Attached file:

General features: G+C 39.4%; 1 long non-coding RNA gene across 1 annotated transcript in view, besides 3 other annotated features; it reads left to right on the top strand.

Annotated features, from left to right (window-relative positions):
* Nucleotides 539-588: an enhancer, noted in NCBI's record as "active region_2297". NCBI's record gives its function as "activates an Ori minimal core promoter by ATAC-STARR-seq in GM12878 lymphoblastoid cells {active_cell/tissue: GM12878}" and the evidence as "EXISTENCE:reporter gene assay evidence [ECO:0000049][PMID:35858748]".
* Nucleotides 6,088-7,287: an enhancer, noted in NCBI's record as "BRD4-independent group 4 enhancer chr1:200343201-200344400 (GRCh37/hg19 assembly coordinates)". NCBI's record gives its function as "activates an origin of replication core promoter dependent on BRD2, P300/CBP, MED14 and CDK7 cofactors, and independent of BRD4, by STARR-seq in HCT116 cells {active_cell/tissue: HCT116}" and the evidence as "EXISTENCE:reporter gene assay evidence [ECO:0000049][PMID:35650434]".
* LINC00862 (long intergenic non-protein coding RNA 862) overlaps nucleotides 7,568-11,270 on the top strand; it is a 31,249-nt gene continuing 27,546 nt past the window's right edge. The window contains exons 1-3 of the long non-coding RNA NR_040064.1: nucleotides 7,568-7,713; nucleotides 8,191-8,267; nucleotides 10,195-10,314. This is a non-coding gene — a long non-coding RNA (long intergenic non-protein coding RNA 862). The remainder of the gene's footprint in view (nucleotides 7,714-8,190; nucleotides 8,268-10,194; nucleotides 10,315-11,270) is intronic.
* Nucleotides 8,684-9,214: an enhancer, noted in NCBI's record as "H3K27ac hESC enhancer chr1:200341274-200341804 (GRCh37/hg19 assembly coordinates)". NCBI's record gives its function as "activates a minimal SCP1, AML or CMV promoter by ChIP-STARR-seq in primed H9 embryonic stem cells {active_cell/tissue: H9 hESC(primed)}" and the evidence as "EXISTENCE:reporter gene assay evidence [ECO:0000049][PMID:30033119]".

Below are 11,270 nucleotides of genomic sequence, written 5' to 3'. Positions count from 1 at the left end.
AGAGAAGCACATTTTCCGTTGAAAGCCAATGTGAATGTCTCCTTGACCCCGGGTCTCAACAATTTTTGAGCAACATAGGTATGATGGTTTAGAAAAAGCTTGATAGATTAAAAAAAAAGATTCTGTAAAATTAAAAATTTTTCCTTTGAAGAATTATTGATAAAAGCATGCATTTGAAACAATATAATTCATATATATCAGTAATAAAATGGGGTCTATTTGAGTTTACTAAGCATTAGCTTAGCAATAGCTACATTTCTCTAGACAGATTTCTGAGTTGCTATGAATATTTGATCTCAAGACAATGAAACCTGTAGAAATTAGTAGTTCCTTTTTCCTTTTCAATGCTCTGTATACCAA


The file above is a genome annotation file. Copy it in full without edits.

General features: G+C 39.4%; 1 long non-coding RNA gene across 1 annotated transcript in view, besides 3 other annotated features; it reads left to right on the top strand.

Annotated features, from left to right (window-relative positions):
* Nucleotides 539-588: an enhancer, noted in NCBI's record as "active region_2297". NCBI's record gives its function as "activates an Ori minimal core promoter by ATAC-STARR-seq in GM12878 lymphoblastoid cells {active_cell/tissue: GM12878}" and the evidence as "EXISTENCE:reporter gene assay evidence [ECO:0000049][PMID:35858748]".
* Nucleotides 6,088-7,287: an enhancer, noted in NCBI's record as "BRD4-independent group 4 enhancer chr1:200343201-200344400 (GRCh37/hg19 assembly coordinates)". NCBI's record gives its function as "activates an origin of replication core promoter dependent on BRD2, P300/CBP, MED14 and CDK7 cofactors, and independent of BRD4, by STARR-seq in HCT116 cells {active_cell/tissue: HCT116}" and the evidence as "EXISTENCE:reporter gene assay evidence [ECO:0000049][PMID:35650434]".
* LINC00862 (long intergenic non-protein coding RNA 862) overlaps nucleotides 7,568-11,270 on the top strand; it is a 31,249-nt gene continuing 27,546 nt past the window's right edge. The window contains exons 1-3 of the long non-coding RNA NR_040064.1: nucleotides 7,568-7,713; nucleotides 8,191-8,267; nucleotides 10,195-10,314. This is a non-coding gene — a long non-coding RNA (long intergenic non-protein coding RNA 862). The remainder of the gene's footprint in view (nucleotides 7,714-8,190; nucleotides 8,268-10,194; nucleotides 10,315-11,270) is intronic.
* Nucleotides 8,684-9,214: an enhancer, noted in NCBI's record as "H3K27ac hESC enhancer chr1:200341274-200341804 (GRCh37/hg19 assembly coordinates)". NCBI's record gives its function as "activates a minimal SCP1, AML or CMV promoter by ChIP-STARR-seq in primed H9 embryonic stem cells {active_cell/tissue: H9 hESC(primed)}" and the evidence as "EXISTENCE:reporter gene assay evidence [ECO:0000049][PMID:30033119]".

Below are 11,270 nucleotides of genomic sequence, written 5' to 3'. Positions count from 1 at the left end.
AGAGAAGCACATTTTCCGTTGAAAGCCAATGTGAATGTCTCCTTGACCCCGGGTCTCAACAATTTTTGAGCAACATAGGTATGATGGTTTAGAAAAAGCTTGATAGATTAAAAAAAAAGATTCTGTAAAATTAAAAATTTTTCCTTTGAAGAATTATTGATAAAAGCATGCATTTGAAACAATATAATTCATATATATCAGTAATAAAATGGGGTCTATTTGAGTTTACTAAGCATTAGCTTAGCAATAGCTACATTTCTCTAGACAGATTTCTGAGTTGCTATGAATATTTGATCTCAAGACAATGAAACCTGTAGAAATTAGTAGTTCCTTTTTCCTTTTCAATGCTCTGTATACCAA